Taxes are, as you know, one of those two irksome but inevitable things in life. And included among the inevitable taxes are property taxes. It’s just that with these taxes, many of us don’t know as much about them as we should or could. For example, how are property taxes calculated, who pays them in a real estate transaction, and how can you lower them? Find out what you need to know about property taxes in this guide for Shoreline buyers and sellers.
Property Tax Overview
Property taxes are taxes “on real estate and some other types of property. Local governments typically assess property tax, and the property owner pays the tax. The property tax is usually based on the property location and how much it’s worth.” Property taxes typically go to the local government/ municipality to fund infrastructure and basic necessary services such as road construction/maintenance, schools, police and fire departments, and so on.
And you have to pay this tax. “Failing to pay your property taxes can result in the taxing authority placing a tax lien on the property. A tax lien is a legal claim against property or financial assets you own or may have coming to you. It’s not a seizure of your assets, but it is a claim on them. If you sell the asset, the government could be entitled to some or all of the proceeds.”
How Your Property Tax is Calculated
In theory, the way your property taxes in Shoreline are calculated is pretty straightforward, but it can get rather complicated in actual practice. The basic formula for calculation involves “multiplying the value of the property by a tax rate: Property tax = value of the property x tax rate.”
The complications arise when it comes to the actual factors and components that really determine your tax bill . . .
- The assessed value is typically less than the market value, and the difference varies according to location.
- “Cars, machinery, and other property might be subject to personal property tax.”
- “Real estate tax rates are often based on the “millage rate,” where one mill is equal to one-thousandth of a dollar. Your tax rate might not be expressed as a percentage, but rather as some number of mills.”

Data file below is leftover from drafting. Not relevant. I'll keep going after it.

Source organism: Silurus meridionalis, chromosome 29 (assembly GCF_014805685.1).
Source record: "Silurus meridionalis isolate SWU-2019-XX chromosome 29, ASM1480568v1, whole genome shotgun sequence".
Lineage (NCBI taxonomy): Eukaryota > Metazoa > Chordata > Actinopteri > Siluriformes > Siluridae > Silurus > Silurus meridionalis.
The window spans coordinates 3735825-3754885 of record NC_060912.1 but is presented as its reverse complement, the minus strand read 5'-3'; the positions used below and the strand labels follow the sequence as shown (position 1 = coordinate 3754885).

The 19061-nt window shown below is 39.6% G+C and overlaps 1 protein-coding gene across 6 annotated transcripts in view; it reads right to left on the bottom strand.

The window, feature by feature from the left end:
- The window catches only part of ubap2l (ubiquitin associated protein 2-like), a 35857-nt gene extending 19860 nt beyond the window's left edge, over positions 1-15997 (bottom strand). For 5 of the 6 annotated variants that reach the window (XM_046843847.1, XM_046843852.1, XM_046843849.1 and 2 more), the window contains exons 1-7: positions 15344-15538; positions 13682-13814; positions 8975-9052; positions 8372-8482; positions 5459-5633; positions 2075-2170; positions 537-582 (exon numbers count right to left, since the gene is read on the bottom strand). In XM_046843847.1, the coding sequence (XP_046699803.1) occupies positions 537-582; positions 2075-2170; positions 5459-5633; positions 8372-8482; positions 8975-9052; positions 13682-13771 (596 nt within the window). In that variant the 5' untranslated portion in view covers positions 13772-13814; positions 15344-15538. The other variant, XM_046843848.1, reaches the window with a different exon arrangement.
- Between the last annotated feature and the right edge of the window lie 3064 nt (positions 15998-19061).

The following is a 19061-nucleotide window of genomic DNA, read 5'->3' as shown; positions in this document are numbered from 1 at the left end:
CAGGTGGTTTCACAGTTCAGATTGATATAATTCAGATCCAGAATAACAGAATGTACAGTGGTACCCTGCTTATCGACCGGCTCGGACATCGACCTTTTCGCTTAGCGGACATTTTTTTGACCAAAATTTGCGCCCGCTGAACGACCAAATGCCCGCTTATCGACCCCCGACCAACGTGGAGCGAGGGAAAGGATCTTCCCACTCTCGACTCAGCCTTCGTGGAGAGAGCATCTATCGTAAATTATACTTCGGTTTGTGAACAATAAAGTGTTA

- “Some taxing authorities apply the tax rate only to a portion of the home value rather than to the full home value. That can reduce the bill.”
- “The local taxing authority, again likely your county but possibly your city or town instead, typically determines the tax rate.”
Who Pays the Property Taxes
Now let’s see who pays the property taxes in a real estate transaction in Shoreline. It typically goes like this . . .
When the seller has already paid all the taxes for the year, the buyer will have to reimburse the seller for the prorated portion of the taxes. But it the taxes haven’t been paid, “the seller should be charged his or her prorated share with the amount placed in escrow.”
“This is, in fact, how real estate tax payments are usually arranged when you buy or sell a home. The home sale contract should clearly set forth these requirements–requiring each party to pay his or her pro rata share of the tax.”
Who Can Take the Tax Deduction
When a buyer files her taxes for the year, she can deduct the property taxes she paid as an itemized deduction. In fact, “the IRS automatically treats the seller as having paid the property taxes up to the date of sale, and the buyer having paid the taxes due after the date of sale.”
Here’s an illustrative example . . .
“Bill purchases a home from Sandra with a September 1 closing date. The real estate tax year in the area was the calendar year. The real estate tax due for the year was $900 and was paid by Sandra on August 1. The sales contract Bill and Sandra sign should pro-rate payment of these taxes based on the number of days each owns the house during the year of sale. Bill will own the property for 122 days, which amounts to 33% of the year (366 days in a year ÷ 122 days = .3333). Bill should reimburse Sandra for 33% of the $900 property tax she paid – that is, Bill should pay $300.”
How to Lower Your Property Taxes
If you think your property taxes are too high, you actually do have some recourse. Consider that an estimated 30% to 60% of properties across the country are over-assessed, so there’s a good chance you may be paying too much. If you think that’s the case, you need to appeal the assessed value.
You can also lower your tax bill by taking advantage of certain programs offering tax deductions and exemptions for . . .
- Veterans and surviving spouses
- Disabled people
- Those who own agricultural land
In addition, “most states offer homestead tax breaks that exempt part of your home’s value from property taxes.”
Where to Learn More . . .
The matter of property tax, then, can get pretty involved and complex, especially for buyers and sellers. But a good Shoreline agent can help you successfully navigate this tricky area. If you’re a buyer or seller in Shoreline and are concerned about property taxes, just contact us at (206) 578-3438.